by Ron Busby
(NNPA)—It appears that with every proposed budget cut, Congress slices just a bit m-o-r-e from the American Dream of equal opportunity in education. African-American students, as well as other minority groups, will especially feel the deep slash of cuts aimed at the federal Pell Grant.
The Pell Grant has been the means by which so many African-American students have been able to further their education. And—everybody knows—education is the one proven route available for Black students to become leaders in business; to improve their lives and the lives of others.
Now, Congress—charged with looking out for the best interest all Americans—is targeting the very means by which the majority of African-American students are able to access a college education. What was once considered a public good is quickly turning into a costly private investment. Higher education will soon be unattainable by those in low-to-moderate income families, creating a greater divide between the wealthy and the middle and lower class.
In a move that puts them at odds with President Obama, members of the House are proposing a reduction in the yearly maximum budgeted for Pell Grants. They are attempting to bring the current cap of $5,550 down by a few hundred to a few thousand dollars. Eligibility requirements would become stricter, as well. It has been suggested that the annual household income limit be reduced from $30,000 to $20,000. Do these Representatives—supposedly attuned to the needs of the American public—really believe that those who are barely getting by on that meager $10,000 more each year are going to be able to fund a child’s education without assistance?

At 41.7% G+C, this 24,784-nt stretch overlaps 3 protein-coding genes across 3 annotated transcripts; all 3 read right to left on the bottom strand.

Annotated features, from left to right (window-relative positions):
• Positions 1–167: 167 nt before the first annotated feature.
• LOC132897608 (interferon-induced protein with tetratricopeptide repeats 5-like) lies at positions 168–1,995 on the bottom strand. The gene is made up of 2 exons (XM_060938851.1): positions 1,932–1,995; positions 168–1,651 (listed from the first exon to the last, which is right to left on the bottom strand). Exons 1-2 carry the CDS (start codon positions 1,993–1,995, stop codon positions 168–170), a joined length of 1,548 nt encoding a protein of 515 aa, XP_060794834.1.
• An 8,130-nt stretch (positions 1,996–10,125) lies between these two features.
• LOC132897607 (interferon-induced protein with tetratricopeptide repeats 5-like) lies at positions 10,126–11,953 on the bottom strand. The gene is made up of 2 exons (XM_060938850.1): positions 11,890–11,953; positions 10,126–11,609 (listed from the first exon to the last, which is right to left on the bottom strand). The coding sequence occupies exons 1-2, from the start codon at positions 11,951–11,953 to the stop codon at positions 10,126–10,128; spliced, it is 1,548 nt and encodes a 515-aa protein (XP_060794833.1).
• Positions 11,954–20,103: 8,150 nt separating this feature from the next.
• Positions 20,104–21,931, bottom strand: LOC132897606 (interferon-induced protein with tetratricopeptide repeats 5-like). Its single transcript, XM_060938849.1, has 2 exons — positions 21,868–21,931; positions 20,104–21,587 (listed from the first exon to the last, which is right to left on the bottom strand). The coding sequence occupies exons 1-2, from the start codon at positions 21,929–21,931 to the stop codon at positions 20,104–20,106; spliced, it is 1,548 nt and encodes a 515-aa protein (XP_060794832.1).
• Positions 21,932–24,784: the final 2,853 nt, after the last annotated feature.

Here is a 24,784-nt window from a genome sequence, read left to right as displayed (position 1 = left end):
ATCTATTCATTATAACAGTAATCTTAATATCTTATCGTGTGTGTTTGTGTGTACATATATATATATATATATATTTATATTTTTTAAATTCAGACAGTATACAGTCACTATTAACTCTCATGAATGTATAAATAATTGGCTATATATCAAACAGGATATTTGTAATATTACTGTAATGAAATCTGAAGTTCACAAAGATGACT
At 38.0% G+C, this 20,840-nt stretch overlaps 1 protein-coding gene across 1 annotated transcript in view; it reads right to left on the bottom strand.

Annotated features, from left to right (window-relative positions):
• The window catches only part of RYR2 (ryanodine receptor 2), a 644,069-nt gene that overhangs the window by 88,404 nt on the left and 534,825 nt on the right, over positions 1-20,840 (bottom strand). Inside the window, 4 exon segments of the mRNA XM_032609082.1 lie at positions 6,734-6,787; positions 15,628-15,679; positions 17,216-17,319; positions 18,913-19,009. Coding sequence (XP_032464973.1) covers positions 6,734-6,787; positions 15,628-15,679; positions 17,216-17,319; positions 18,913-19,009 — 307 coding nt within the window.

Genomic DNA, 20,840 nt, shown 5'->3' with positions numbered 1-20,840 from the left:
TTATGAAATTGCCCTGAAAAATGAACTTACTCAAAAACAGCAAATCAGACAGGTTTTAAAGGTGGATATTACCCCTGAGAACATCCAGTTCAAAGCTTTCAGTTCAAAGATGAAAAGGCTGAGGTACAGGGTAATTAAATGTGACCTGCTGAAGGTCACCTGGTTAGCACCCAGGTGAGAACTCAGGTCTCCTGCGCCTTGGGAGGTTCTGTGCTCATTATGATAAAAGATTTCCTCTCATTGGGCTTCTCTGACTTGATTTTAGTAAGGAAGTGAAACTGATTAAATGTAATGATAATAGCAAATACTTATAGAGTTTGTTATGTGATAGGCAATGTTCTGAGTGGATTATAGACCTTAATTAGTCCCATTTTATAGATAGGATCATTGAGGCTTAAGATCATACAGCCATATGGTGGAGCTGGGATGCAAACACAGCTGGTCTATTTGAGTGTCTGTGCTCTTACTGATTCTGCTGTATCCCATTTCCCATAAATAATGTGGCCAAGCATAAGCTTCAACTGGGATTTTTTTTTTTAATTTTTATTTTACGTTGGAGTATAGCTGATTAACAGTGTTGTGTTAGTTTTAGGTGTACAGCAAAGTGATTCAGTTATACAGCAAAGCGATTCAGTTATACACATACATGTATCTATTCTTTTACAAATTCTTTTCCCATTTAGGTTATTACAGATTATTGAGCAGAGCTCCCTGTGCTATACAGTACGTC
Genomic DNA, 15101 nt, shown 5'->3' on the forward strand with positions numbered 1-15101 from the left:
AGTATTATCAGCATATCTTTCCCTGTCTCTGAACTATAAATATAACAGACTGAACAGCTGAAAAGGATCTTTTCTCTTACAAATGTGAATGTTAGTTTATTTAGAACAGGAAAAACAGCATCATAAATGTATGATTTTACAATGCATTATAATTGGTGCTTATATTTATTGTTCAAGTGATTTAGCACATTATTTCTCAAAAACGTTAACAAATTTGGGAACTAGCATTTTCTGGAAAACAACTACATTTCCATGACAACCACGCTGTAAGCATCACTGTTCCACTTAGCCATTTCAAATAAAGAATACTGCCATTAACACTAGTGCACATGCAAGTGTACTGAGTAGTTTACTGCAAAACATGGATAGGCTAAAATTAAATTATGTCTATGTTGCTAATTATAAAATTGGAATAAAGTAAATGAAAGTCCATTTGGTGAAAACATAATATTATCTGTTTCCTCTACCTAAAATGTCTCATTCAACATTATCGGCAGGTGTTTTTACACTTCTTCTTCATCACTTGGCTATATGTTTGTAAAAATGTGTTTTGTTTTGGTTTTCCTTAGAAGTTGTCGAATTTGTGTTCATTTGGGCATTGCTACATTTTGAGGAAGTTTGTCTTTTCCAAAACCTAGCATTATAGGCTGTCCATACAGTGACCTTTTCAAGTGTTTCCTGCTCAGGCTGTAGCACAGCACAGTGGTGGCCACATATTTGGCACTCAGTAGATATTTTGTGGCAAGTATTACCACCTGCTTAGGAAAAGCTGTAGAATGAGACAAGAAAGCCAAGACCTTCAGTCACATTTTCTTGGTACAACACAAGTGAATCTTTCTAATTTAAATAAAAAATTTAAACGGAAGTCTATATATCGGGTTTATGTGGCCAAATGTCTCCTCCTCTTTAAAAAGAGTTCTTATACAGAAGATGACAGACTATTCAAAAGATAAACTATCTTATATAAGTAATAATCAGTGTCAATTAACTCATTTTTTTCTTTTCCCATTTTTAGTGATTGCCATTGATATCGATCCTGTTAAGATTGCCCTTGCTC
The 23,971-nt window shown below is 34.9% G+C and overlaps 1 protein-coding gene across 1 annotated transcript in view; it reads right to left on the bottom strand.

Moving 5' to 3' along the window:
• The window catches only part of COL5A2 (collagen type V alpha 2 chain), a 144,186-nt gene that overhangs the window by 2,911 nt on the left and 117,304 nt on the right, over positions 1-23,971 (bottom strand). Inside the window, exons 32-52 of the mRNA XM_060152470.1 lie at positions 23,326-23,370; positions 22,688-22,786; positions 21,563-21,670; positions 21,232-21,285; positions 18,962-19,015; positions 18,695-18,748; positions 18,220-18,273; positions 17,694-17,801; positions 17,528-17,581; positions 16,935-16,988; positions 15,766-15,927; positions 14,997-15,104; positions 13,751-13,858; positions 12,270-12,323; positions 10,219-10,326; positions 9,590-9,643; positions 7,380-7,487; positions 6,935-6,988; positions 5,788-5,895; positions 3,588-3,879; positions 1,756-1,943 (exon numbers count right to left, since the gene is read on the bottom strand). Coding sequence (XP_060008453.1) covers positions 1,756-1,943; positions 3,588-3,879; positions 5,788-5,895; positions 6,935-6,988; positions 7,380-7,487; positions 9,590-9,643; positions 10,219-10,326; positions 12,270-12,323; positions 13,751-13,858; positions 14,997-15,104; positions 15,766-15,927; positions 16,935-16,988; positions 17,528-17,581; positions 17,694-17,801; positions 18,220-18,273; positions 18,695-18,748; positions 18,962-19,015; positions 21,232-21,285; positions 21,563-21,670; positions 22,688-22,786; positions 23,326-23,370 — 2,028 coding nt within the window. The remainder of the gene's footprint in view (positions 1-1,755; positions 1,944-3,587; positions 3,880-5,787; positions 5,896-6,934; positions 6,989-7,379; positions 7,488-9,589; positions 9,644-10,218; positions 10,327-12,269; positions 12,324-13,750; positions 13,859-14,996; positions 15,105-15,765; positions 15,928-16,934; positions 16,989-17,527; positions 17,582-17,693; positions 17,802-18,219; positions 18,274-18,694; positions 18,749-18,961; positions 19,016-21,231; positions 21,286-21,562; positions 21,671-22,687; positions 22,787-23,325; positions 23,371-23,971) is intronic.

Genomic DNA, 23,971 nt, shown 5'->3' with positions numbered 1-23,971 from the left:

Students will also be required to enroll in 15 credit hours per semester instead of 12. Working students—those who do not have the luxury of focusing 100 percent of their time and attention on their coursework— will have to struggle that much more to complete their education in a limited number of years. This added stress can cause a student’s grades to suffer, which will in turn affect the amount of assistance they receive.
Colleges and universities that have a higher Black student population, such as Howard University, Tuskegee Institute and Texas Southern University, will also see major cuts, nearly 36 percent, in special programs and grants for students.
These cuts, which will have such a huge impact on African-American education, are going to hinder the advancement and growth of businesses owned by African-Americans. Without the benefit of higher education, the strength of leadership within the African-American community is going to wane.
President Obama speaks of our nation being among the best and the brightest, but slashing the funding needed to shape future African-American leadership greatly undermines that claim. We cannot sit idly by and watch as the current leaders of our nation make the wrong choices for our young Black students.
I am a graduate of two Historical Black Colleges and Universities: Florida A&M University and Clark Atlanta University. Yes, we had our challenges at my alma maters, but I would not change my experience. It helped mold me into the man I am today.
As an alumnus of these esteemed institutions, I understand the importance of a solid education. It is the foundation on which a person builds a successful life. For us to sit idly by while our government limits access to educational opportunities available to African-Americans is unconscionable and inexcusable.
African-Americans have struggled throughout the years to gain equality in education at every level. Higher education should not be a privilege that is only available to the wealthy. If we truly believe that education is the key to success in life, the opportunity should be available to every American, regardless of their income level.
(Ron Busby is the president of U.S. Black Chamber, Inc.)